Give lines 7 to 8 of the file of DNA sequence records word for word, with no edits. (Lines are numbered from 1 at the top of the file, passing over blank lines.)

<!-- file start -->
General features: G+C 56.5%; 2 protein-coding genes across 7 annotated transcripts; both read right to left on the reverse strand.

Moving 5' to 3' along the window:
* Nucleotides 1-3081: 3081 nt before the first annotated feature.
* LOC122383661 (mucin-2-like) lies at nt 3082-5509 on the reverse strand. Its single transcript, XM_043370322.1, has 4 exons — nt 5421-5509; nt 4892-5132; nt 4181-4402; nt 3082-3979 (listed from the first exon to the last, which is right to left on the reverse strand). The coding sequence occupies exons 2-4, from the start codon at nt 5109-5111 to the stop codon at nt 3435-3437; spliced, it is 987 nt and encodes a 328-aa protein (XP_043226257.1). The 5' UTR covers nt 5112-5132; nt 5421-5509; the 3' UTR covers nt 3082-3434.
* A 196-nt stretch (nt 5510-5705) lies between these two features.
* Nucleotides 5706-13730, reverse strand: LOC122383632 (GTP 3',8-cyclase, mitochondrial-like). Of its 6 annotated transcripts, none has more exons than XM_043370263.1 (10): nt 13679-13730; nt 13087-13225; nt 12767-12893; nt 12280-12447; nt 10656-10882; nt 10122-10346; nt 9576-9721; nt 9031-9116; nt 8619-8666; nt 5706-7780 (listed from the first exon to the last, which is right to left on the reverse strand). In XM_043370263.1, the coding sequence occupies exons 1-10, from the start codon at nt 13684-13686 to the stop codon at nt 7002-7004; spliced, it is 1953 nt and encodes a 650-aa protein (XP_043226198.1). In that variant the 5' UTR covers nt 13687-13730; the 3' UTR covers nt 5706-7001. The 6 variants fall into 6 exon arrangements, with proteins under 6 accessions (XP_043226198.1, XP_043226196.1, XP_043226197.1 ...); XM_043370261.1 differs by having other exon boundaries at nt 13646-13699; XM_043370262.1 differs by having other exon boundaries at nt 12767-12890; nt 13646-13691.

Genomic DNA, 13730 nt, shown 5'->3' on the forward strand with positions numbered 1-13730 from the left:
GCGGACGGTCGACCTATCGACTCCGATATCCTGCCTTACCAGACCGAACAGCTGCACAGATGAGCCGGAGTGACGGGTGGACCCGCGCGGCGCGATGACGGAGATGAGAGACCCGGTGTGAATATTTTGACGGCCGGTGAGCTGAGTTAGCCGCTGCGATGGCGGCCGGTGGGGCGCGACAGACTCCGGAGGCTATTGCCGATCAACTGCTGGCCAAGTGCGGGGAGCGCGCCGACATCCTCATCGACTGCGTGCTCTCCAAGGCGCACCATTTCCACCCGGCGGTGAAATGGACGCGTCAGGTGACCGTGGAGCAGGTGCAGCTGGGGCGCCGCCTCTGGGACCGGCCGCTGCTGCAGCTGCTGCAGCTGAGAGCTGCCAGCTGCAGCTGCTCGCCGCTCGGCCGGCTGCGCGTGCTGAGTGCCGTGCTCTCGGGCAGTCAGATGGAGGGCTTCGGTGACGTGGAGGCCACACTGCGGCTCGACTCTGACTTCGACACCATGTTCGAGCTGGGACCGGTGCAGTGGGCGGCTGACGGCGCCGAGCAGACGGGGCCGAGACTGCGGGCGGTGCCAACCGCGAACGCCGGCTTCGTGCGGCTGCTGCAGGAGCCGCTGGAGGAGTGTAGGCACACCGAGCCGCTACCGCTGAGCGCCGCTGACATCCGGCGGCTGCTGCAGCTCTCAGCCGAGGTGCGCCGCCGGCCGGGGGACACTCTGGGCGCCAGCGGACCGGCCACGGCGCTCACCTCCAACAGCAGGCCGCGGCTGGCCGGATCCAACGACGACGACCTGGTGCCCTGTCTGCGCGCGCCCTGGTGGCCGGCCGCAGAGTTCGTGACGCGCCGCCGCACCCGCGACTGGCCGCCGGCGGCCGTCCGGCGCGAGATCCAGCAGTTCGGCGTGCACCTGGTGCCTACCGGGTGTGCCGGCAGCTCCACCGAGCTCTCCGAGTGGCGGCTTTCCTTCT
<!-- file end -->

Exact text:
Genomic DNA, 13730 nt, shown 5'->3' on the forward strand with positions numbered 1-13730 from the left:
GCGGACGGTCGACCTATCGACTCCGATATCCTGCCTTACCAGACCGAACAGCTGCACAGATGAGCCGGAGTGACGGGTGGACCCGCGCGGCGCGATGACGGAGATGAGAGACCCGGTGTGAATATTTTGACGGCCGGTGAGCTGAGTTAGCCGCTGCGATGGCGGCCGGTGGGGCGCGACAGACTCCGGAGGCTATTGCCGATCAACTGCTGGCCAAGTGCGGGGAGCGCGCCGACATCCTCATCGACTGCGTGCTCTCCAAGGCGCACCATTTCCACCCGGCGGTGAAATGGACGCGTCAGGTGACCGTGGAGCAGGTGCAGCTGGGGCGCCGCCTCTGGGACCGGCCGCTGCTGCAGCTGCTGCAGCTGAGAGCTGCCAGCTGCAGCTGCTCGCCGCTCGGCCGGCTGCGCGTGCTGAGTGCCGTGCTCTCGGGCAGTCAGATGGAGGGCTTCGGTGACGTGGAGGCCACACTGCGGCTCGACTCTGACTTCGACACCATGTTCGAGCTGGGACCGGTGCAGTGGGCGGCTGACGGCGCCGAGCAGACGGGGCCGAGACTGCGGGCGGTGCCAACCGCGAACGCCGGCTTCGTGCGGCTGCTGCAGGAGCCGCTGGAGGAGTGTAGGCACACCGAGCCGCTACCGCTGAGCGCCGCTGACATCCGGCGGCTGCTGCAGCTCTCAGCCGAGGTGCGCCGCCGGCCGGGGGACACTCTGGGCGCCAGCGGACCGGCCACGGCGCTCACCTCCAACAGCAGGCCGCGGCTGGCCGGATCCAACGACGACGACCTGGTGCCCTGTCTGCGCGCGCCCTGGTGGCCGGCCGCAGAGTTCGTGACGCGCCGCCGCACCCGCGACTGGCCGCCGGCGGCCGTCCGGCGCGAGATCCAGCAGTTCGGCGTGCACCTGGTGCCTACCGGGTGTGCCGGCAGCTCCACCGAGCTCTCCGAGTGGCGGCTTTCCTTCT